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Creative Corner / Holidays

Thanksgiving Table Tricks –Entertain Your Guests with After Dinner Science

The meal is wrapping up, the dishes are in the sink and everyone is sitting around the table waiting for the pie to come out. Now is the perfect time to stand up and amaze your family with a few science “tricks” using materials found in your kitchen.

Remember that you shouldn’t try these experiments at home…do them at a friend’s home.

Singing Glasses and Move a Match with Your Mind

If you like to annoy all of your dinner guests by running your finger along the rim of a wine glass to make it sing, you’ll soon have your friends convinced that you can move objects with your mind. Magicians and psychics are able to move an object with their mind. You will too when you learn this first table trick.

You will need two identical wine glasses, stick matches or toothpicks and water.

Fill each glass with equal amounts of water (about half-full seems to work well). Hold the stem of the glass with one hand and dip the index finger of your other hand into the water. Rest your finger on the rim of the glass, press down slightly, and rub it all the way around the rim without stopping. Keep going in a circular motion along the lip of the glass while maintaining the pressure, and, in almost no time, you’ll have displayed a newfound musical talent.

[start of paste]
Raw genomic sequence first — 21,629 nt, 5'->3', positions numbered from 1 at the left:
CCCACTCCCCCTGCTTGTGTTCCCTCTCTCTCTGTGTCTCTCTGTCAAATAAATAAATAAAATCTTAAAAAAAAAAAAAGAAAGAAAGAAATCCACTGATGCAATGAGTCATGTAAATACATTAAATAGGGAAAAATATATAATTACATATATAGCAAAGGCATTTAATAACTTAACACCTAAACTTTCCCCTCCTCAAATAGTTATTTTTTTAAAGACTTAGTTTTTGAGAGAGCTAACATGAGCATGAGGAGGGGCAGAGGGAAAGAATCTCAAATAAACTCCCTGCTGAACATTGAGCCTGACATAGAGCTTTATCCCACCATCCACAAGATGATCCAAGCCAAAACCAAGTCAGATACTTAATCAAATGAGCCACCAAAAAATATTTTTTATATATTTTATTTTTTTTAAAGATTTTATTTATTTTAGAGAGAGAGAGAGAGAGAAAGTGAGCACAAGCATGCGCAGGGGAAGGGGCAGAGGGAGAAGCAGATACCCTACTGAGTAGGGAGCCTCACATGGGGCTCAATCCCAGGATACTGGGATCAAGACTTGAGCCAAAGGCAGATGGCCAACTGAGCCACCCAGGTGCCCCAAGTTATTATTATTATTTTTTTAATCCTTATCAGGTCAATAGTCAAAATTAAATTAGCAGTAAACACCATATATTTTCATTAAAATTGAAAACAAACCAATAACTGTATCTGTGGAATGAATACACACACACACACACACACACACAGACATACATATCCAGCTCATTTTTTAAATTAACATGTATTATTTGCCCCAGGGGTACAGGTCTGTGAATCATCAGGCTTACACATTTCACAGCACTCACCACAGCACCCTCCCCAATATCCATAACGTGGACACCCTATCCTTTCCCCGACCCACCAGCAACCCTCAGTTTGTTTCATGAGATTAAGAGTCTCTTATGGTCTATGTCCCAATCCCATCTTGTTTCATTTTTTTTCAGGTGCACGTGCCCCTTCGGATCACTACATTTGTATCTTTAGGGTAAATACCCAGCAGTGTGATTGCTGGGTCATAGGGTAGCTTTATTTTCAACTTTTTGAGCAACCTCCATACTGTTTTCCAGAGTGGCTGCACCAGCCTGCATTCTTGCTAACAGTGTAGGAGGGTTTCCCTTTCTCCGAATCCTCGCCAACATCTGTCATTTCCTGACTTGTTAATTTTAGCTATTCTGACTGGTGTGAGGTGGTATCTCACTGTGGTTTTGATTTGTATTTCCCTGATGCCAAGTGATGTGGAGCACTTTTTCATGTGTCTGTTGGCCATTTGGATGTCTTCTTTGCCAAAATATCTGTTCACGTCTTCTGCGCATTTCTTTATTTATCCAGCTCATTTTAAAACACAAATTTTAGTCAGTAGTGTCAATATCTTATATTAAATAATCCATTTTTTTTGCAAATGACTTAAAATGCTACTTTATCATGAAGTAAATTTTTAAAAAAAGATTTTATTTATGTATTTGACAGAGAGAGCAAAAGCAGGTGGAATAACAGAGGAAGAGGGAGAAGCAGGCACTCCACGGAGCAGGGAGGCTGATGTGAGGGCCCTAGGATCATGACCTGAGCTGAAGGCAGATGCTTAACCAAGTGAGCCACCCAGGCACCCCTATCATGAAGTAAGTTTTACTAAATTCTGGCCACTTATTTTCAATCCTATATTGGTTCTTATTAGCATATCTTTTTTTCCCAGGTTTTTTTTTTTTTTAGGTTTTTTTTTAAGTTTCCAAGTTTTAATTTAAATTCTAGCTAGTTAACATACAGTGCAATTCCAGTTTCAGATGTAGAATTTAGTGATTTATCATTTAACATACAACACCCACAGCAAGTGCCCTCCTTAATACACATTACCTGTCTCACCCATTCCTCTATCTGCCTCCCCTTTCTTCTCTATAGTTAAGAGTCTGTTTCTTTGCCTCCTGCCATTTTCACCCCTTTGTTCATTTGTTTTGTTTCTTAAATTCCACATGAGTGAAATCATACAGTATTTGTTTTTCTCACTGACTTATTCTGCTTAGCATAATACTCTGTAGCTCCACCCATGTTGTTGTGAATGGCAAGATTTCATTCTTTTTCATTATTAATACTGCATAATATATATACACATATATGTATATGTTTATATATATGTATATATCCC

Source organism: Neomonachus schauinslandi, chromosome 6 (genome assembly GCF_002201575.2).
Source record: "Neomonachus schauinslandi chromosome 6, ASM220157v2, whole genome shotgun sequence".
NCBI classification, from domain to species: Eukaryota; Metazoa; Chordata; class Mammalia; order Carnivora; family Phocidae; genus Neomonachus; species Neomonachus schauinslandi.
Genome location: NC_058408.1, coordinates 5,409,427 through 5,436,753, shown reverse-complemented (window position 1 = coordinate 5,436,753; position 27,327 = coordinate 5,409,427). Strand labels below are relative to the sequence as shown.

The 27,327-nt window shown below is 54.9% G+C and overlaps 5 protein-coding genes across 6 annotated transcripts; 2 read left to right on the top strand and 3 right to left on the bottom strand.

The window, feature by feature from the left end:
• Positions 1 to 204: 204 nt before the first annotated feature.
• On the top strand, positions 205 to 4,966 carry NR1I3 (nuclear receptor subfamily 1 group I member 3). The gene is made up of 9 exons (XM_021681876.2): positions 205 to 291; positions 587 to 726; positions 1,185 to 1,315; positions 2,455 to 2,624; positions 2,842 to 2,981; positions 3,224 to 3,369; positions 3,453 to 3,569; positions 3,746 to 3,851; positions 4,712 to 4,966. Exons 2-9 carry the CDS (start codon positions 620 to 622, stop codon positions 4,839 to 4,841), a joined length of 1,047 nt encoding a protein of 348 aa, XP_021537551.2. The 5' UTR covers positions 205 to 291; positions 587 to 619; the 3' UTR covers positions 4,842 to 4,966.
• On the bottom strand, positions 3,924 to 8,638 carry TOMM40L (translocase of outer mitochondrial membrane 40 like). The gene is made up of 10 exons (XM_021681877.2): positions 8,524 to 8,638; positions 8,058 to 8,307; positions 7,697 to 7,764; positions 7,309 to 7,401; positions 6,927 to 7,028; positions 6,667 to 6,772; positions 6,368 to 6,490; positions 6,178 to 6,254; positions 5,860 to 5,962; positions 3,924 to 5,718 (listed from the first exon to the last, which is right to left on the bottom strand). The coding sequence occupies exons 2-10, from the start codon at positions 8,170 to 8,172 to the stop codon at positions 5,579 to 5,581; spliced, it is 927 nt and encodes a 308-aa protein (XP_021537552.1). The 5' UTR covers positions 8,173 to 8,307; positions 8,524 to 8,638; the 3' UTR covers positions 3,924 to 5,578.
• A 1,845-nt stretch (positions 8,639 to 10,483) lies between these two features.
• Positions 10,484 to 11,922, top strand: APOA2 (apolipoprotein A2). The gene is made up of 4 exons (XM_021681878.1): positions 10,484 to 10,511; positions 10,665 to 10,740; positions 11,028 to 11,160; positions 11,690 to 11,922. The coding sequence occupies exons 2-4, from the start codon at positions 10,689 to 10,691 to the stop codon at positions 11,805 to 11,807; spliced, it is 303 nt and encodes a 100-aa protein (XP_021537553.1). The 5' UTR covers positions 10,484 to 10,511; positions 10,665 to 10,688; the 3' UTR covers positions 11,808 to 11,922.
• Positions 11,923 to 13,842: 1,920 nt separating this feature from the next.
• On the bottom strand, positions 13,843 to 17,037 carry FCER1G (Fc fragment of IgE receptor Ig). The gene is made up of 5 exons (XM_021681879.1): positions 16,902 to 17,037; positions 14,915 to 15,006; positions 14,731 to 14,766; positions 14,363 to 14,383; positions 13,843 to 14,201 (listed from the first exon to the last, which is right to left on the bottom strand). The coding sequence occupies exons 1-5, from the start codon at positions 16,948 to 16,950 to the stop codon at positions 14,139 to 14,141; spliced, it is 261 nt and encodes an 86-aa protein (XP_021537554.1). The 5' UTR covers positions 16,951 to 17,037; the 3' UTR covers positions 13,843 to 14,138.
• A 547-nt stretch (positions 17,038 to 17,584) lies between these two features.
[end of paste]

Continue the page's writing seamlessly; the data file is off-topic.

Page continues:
Once you’ve mastered the art of making the wine glass sing, do the same thing with the other wine glass. You want the tone from each glass to be the same. This means that you will need to adjust the amount of water in each glass so that the tone is exactly the same.

Here’s the fun part. Rest a stick match on the rim of one of the glasses. Position the second wine glass close to the first one, but make sure they’re not touching. Dip your finger in the water and make the glass without the match sing, but don’t take your eyes off the match. What? The match moves! How does that work?

The movement of the match is caused by a sympathetic vibration. Because you added equal amounts of water, the second glass vibrates at exactly the same frequency as the first. The sound waves produced by the first glass travel in every direction. When those sound waves reach the second glass, the glass begins to vibrate as well and the match moves.

Tablecloth Trick

The classic “whip off” the tablecloth trick is a must for any aspiring science demonstrator who wants to be amazing! The challenge is simple – whip the tablecloth out from underneath the place setting without destroying the China or the meal.

First you will need a piece of smooth, ironed material without a hem but with a straight edge. Place cups, plates and utensils on top of the tablecloth and close to the edge of the cloth.

Grab the ends of the tablecloth with both hands and quickly pull it straight down and away from the table. Pull down, not out.

This is Sir Isaac Newton’s First Law of Motion. Inertia is the tendency for an object at rest to remain at rest until a force acts upon it. The dishes on the table will not move unless an outside force moves them. Whipping the tablecloth out from under them keeps the dishes at rest while the tablecloth is in motion.

**Don’t experiment with mom’s best dinnerware. At least for starters and until you get solid with performing this trick, use plastic or unbreakable dinnerware and do it over carpet.